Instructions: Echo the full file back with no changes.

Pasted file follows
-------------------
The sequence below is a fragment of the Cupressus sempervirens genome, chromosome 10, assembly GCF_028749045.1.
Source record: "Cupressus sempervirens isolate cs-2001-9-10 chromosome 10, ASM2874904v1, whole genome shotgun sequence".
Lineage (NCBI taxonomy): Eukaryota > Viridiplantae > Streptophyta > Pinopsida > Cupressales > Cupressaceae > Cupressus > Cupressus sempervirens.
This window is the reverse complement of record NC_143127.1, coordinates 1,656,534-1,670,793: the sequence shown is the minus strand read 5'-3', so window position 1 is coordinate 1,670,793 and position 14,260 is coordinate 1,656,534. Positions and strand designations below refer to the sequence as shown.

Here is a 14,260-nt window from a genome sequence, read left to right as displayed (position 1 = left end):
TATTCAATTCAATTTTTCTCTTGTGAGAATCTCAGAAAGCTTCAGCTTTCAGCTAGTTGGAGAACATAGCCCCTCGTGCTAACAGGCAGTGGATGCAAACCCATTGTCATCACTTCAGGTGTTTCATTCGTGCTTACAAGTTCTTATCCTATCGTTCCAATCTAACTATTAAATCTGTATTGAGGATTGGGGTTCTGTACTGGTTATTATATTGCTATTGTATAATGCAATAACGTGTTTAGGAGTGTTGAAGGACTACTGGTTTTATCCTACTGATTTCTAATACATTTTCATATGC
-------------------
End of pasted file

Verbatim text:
The sequence below is a fragment of the Cupressus sempervirens genome, chromosome 10, assembly GCF_028749045.1.
Source record: "Cupressus sempervirens isolate cs-2001-9-10 chromosome 10, ASM2874904v1, whole genome shotgun sequence".
Lineage (NCBI taxonomy): Eukaryota > Viridiplantae > Streptophyta > Pinopsida > Cupressales > Cupressaceae > Cupressus > Cupressus sempervirens.
This window is the reverse complement of record NC_143127.1, coordinates 1,656,534-1,670,793: the sequence shown is the minus strand read 5'-3', so window position 1 is coordinate 1,670,793 and position 14,260 is coordinate 1,656,534. Positions and strand designations below refer to the sequence as shown.

Here is a 14,260-nt window from a genome sequence, read left to right as displayed (position 1 = left end):
TATTCAATTCAATTTTTCTCTTGTGAGAATCTCAGAAAGCTTCAGCTTTCAGCTAGTTGGAGAACATAGCCCCTCGTGCTAACAGGCAGTGGATGCAAACCCATTGTCATCACTTCAGGTGTTTCATTCGTGCTTACAAGTTCTTATCCTATCGTTCCAATCTAACTATTAAATCTGTATTGAGGATTGGGGTTCTGTACTGGTTATTATATTGCTATTGTATAATGCAATAACGTGTTTAGGAGTGTTGAAGGACTACTGGTTTTATCCTACTGATTTCTAATACATTTTCATATGC